Pet food has a reputation for being a continuous growth market no matter the overall economic conditions or other factors affecting the world. While well deserved, it has come with qualifiers lately — namely that much of the growth (especially when it comes to pet populations and spending during the pandemic) has happened chiefly among higher-income households, and that most, if not all, of the dollar increases have been due to high inflation.
Do those conditions portend trouble ahead? Not necessarily, at least not according to projections for pet food sales, spending and pet population growth through 2026.
High pet food growth in some developing regions, lower segment growth
The projections from Euromonitor International, courtesy of ADM in its “2023 Insights Report,” definitely show growth continuing through 2026, albeit at lower rates. For example, the global pet food market’s size is expected to reach US$146 billion, representing a compound annual growth rate (CAGR) for 2026 of 4.3%, according to Euromonitor. That follows small but steady CAGRs in the preceding years, such as a projected 5% for 2023. From 2021 to 2022, the market grew at 3.3% CAGR, reaching US$123 billion. (It’s projected to finish 2023 at US$130 billion.)
As in pre-pandemic times, developing regions such as Asia-Pacific and Latin America are expected to have the highest growth rates from 2022-2026, at 7.6% and 7% CAGR, respectively, followed by the Middle East and Africa at 4.3%. Despite also being a developing region, Eastern Europe is projected to grow at 3.9% CAGR, below the global rate, likely affected by the Ukraine-Russia war. The two largest and most developed pet food regions, North America and Western Europe, will grow at 3.4% and 2.1%, respectively, according to Euromonitor.
In terms of different pet food segments, it’s no surprise that cat food categories are projected to increase more than those for dog food; that tracks with other recent market growth data and projections. Specifically, from 2023-2026, cat treats are expected to grow by 4.9% CAGR, according to Euromonitor, with dry cat food at 5.7% and wet cat food at 3.5%. For dogs, the 2023-2026 CAGRs for treats, dry food and wet food are 4%, 3.5% and 3.2%, respectively.
What’s interesting, though, is that these projected growth rates are all lower than actual rates from 2017-2022, which probably reflects the role of inflation and other factors, particularly when it comes to discretionary purchases like treats. Cat treats, for example, grew 9.3% CAGR from 2017-2022, nearly twice the rate as what’s projected for the next several years, Euromonitor data showed. The difference in CAGRs for dry cat food wasn’t as significant — 6.1% from 2017-2022 and 5.7% for 2023-2026 — but wet cat food increased by 4.7% in the previous five years, compared to the 3.5% projection for the next four years.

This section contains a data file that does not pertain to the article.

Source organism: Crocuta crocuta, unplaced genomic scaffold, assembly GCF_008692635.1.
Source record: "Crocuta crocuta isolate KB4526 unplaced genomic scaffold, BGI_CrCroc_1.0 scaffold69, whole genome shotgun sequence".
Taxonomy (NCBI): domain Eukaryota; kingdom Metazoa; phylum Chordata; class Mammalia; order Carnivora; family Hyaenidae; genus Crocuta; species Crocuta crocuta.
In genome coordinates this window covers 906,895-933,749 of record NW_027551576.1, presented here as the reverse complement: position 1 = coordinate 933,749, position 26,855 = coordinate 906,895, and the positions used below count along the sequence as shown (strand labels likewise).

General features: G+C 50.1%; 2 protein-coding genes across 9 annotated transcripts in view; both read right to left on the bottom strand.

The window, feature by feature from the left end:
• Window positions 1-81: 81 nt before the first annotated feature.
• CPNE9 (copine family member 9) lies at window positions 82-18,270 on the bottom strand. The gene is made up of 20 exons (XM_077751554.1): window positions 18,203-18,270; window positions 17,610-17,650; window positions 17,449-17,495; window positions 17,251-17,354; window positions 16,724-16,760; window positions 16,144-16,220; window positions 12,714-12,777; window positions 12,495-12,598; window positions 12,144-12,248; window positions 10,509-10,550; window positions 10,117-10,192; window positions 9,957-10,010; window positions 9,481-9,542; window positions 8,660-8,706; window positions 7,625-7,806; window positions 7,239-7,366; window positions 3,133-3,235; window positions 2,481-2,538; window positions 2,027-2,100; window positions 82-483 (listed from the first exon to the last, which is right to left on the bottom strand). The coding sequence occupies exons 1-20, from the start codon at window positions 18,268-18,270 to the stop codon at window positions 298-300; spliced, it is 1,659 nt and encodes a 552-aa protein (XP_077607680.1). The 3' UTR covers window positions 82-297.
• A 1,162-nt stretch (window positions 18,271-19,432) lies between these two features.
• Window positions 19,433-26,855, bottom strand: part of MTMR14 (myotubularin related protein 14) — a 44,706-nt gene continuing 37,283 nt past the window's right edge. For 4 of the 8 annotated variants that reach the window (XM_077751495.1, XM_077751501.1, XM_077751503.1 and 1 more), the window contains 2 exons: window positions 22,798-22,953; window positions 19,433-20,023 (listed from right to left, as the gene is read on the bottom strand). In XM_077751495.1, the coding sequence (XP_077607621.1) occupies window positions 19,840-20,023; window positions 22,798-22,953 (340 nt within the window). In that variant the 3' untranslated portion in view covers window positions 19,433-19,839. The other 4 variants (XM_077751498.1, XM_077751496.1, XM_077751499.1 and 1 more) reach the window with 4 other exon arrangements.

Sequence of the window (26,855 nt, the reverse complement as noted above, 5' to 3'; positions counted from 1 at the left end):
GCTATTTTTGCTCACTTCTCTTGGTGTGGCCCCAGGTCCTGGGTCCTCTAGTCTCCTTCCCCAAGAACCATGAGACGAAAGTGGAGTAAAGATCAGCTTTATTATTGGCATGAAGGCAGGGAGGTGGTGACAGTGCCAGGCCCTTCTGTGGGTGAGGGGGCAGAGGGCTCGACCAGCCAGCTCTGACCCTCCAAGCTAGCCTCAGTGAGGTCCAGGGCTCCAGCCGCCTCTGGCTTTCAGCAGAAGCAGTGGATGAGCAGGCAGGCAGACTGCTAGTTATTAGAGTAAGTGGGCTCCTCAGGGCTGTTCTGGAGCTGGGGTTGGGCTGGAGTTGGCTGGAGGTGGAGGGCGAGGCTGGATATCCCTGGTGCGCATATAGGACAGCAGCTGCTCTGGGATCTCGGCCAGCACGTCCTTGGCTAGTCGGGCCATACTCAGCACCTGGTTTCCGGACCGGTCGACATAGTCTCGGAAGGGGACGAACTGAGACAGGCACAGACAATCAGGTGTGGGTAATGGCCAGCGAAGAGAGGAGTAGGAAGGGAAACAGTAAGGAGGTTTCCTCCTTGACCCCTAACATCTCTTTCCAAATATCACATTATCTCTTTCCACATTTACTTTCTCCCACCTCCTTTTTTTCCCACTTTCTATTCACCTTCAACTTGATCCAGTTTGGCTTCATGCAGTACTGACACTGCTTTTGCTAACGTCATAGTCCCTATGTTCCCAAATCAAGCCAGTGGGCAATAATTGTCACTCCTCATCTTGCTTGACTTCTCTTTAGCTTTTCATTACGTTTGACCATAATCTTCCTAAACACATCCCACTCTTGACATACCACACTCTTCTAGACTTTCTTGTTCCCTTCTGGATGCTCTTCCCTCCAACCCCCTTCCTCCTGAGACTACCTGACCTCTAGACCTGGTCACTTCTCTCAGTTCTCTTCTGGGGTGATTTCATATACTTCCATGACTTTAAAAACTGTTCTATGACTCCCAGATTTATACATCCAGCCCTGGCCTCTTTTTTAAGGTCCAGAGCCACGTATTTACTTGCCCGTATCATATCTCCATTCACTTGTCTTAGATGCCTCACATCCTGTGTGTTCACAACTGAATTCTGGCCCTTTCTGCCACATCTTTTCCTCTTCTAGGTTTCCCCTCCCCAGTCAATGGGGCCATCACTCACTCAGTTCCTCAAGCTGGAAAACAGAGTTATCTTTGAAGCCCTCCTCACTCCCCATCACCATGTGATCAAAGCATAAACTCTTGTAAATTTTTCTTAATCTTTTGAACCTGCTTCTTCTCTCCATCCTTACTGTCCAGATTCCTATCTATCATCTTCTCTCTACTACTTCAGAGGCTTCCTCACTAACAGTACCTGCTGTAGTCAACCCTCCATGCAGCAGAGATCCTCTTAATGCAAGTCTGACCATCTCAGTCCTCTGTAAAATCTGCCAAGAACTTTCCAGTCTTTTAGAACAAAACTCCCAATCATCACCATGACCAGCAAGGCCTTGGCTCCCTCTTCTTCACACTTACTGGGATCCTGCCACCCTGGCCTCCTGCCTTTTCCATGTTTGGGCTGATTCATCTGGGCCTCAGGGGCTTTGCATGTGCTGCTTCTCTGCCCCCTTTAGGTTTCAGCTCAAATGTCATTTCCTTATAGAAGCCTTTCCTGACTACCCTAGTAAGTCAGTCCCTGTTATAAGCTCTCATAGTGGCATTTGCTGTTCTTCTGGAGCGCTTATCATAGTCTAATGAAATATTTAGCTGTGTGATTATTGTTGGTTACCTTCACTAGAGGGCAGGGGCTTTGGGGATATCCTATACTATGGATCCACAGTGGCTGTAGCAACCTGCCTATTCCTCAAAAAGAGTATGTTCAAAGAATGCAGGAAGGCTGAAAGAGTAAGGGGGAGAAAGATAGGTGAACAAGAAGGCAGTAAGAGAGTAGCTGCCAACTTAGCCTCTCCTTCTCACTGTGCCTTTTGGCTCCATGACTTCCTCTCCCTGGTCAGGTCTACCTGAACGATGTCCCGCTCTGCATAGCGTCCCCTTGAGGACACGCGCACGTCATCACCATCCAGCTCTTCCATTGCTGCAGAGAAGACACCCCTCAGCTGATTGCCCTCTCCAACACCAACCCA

With the dog categories, treats rose by 5.9% CAGR from 2017-2022, compared to the 4% projection for 2023-2026. The rates for dry dog food are 4.3% (previous five years) and 3.5% (next four years) and, for wet, 4.5% and 3.2%, respectively.
Focus on health and other trends drive higher pet food spending
ADM’s report centers on the drivers for pet nutrition and how those will impact the future, including trends like the continuing focus on wellness (physical and mental) and increasing consumer interest in sustainability, personalization and specific health areas such as digestion, bone and joint, skin and coat, immune system, cardiovascular, weight management, anxiety and cognitive function. The same concerns that most people have for their own health, of course.
To that end, pet owners are seeking product innovation, ADM says, and that’s causing ongoing premiumization and “commercialization,” which, in turn, is spurring pet food spending. Again, considering the caveat that higher spending is coming mainly from owners with higher incomes, it’s worth noting that Euromonitor does project consumer spending on pet food to increase through 2026 in all regions.
That amounts to US$269 per pet in North America, up from US$246 in 2022 (which was up from US$229 in 2018), followed by US$198 in Western Europe, up from US$188 in 2022. It’s also interesting to note that Western Europe is the only region that saw a dip in spending in 2022, down from US$196 per pet in 2018.
All the developing regions have experienced steady growth in pet food spending per pet since 2018 and will continue to do so through 2026, according to Euromonitor, though at much lower levels than in the developed regions. Those levels range from US$53 (Asia-Pacific and Middle East/Africa) to US$67 (Latin America) to US$76 (Eastern Europe) in 2018, with projections for 2026 ranging from US$60 (Middle East/Africa) to US$76 (Asia-Pacific) to US$89 (Latin America) to US$116 (Eastern Europe).